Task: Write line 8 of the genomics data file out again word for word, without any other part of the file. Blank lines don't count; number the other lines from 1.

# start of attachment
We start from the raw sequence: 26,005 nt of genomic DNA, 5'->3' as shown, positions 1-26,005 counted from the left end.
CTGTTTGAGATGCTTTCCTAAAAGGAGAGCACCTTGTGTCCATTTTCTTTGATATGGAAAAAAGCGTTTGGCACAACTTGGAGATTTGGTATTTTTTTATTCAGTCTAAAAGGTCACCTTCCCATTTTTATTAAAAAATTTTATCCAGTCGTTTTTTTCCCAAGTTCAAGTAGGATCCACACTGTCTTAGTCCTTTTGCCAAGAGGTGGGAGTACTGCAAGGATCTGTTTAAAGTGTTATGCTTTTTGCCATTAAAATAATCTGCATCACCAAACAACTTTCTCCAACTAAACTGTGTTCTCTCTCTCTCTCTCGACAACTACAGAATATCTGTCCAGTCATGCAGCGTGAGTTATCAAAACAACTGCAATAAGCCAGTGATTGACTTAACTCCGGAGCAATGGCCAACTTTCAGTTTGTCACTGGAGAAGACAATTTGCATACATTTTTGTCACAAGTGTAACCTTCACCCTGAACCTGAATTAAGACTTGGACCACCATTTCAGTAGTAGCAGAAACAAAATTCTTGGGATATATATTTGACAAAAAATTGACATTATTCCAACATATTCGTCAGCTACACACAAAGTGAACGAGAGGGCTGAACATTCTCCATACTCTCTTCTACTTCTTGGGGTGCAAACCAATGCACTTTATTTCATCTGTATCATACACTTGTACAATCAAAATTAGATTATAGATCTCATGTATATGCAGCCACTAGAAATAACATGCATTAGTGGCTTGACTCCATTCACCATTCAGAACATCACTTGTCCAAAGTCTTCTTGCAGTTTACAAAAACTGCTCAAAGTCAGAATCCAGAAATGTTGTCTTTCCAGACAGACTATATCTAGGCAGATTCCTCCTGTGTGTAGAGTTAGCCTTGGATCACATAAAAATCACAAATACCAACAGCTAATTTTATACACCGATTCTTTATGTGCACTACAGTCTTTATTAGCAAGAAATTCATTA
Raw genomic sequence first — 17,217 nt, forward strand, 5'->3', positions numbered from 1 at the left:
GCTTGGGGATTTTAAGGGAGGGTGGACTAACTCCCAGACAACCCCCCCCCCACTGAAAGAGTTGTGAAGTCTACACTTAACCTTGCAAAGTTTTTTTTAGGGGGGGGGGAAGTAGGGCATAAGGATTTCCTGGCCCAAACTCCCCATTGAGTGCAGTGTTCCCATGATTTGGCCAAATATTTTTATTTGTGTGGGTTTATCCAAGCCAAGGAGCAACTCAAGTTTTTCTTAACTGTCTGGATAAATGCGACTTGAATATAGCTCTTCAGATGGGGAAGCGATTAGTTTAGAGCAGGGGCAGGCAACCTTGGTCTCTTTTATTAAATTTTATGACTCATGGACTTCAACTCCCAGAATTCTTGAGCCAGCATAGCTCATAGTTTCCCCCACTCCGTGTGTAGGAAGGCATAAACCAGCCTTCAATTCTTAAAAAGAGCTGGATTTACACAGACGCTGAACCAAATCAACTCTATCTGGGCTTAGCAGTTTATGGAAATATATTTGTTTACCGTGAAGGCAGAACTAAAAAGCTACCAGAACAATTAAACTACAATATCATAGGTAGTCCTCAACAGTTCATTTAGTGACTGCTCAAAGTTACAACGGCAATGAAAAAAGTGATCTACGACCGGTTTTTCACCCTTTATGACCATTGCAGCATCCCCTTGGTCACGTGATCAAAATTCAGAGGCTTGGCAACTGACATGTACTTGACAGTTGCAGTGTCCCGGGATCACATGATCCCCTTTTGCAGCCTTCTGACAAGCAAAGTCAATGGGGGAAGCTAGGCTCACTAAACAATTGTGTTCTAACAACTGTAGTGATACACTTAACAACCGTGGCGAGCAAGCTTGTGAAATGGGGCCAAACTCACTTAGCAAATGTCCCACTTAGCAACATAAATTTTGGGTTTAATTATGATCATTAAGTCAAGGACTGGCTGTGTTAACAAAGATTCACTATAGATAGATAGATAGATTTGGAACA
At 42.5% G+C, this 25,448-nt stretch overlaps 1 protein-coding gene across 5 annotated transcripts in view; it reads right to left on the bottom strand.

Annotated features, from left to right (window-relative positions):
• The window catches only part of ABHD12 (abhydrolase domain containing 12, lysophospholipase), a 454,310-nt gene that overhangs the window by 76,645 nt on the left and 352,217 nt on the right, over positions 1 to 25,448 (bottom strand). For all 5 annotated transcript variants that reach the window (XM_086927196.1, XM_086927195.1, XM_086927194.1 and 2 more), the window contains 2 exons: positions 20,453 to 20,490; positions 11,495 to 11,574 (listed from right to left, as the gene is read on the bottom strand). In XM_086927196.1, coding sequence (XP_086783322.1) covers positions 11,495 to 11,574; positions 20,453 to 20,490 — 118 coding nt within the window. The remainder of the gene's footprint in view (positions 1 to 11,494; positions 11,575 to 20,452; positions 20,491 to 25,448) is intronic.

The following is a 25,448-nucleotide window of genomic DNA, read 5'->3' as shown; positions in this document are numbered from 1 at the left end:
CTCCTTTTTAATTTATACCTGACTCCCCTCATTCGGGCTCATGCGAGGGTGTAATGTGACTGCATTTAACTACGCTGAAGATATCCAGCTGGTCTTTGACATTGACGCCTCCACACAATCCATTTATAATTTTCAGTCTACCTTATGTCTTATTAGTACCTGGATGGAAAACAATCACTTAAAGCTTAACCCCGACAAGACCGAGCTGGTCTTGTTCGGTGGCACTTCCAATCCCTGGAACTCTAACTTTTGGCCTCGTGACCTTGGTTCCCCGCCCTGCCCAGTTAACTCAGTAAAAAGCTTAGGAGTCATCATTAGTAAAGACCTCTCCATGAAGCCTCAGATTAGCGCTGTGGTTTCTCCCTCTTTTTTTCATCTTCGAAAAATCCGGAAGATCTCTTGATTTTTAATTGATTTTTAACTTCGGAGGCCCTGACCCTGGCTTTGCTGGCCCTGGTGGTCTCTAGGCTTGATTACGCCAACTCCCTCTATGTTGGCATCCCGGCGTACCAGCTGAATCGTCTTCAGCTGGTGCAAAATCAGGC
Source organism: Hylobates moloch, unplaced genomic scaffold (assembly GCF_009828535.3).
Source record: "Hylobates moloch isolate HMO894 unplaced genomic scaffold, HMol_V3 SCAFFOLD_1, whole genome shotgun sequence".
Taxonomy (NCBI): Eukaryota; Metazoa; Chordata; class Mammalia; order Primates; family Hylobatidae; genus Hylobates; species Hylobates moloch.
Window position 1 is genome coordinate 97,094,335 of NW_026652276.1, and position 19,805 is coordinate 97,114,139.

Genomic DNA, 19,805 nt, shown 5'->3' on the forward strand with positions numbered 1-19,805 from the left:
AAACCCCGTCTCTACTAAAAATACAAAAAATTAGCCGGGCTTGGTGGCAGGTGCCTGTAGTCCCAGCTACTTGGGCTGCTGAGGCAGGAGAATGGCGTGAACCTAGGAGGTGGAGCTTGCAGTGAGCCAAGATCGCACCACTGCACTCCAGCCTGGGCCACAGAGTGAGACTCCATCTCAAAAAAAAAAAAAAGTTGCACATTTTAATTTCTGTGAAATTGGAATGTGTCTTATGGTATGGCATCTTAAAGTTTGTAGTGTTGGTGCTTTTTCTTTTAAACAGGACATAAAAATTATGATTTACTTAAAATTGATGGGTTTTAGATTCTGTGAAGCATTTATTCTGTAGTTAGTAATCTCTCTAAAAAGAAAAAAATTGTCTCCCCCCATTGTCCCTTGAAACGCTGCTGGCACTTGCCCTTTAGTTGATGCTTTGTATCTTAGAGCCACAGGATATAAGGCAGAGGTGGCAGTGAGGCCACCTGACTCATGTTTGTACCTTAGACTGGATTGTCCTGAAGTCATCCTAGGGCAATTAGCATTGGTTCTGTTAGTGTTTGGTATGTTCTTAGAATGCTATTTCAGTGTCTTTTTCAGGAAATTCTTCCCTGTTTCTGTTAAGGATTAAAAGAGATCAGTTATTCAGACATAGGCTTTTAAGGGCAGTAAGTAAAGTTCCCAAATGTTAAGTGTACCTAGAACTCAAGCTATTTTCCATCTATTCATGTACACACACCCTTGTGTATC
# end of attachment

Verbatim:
The following is a 25,448-nucleotide window of genomic DNA, read 5'->3' as shown; positions in this document are numbered from 1 at the left end: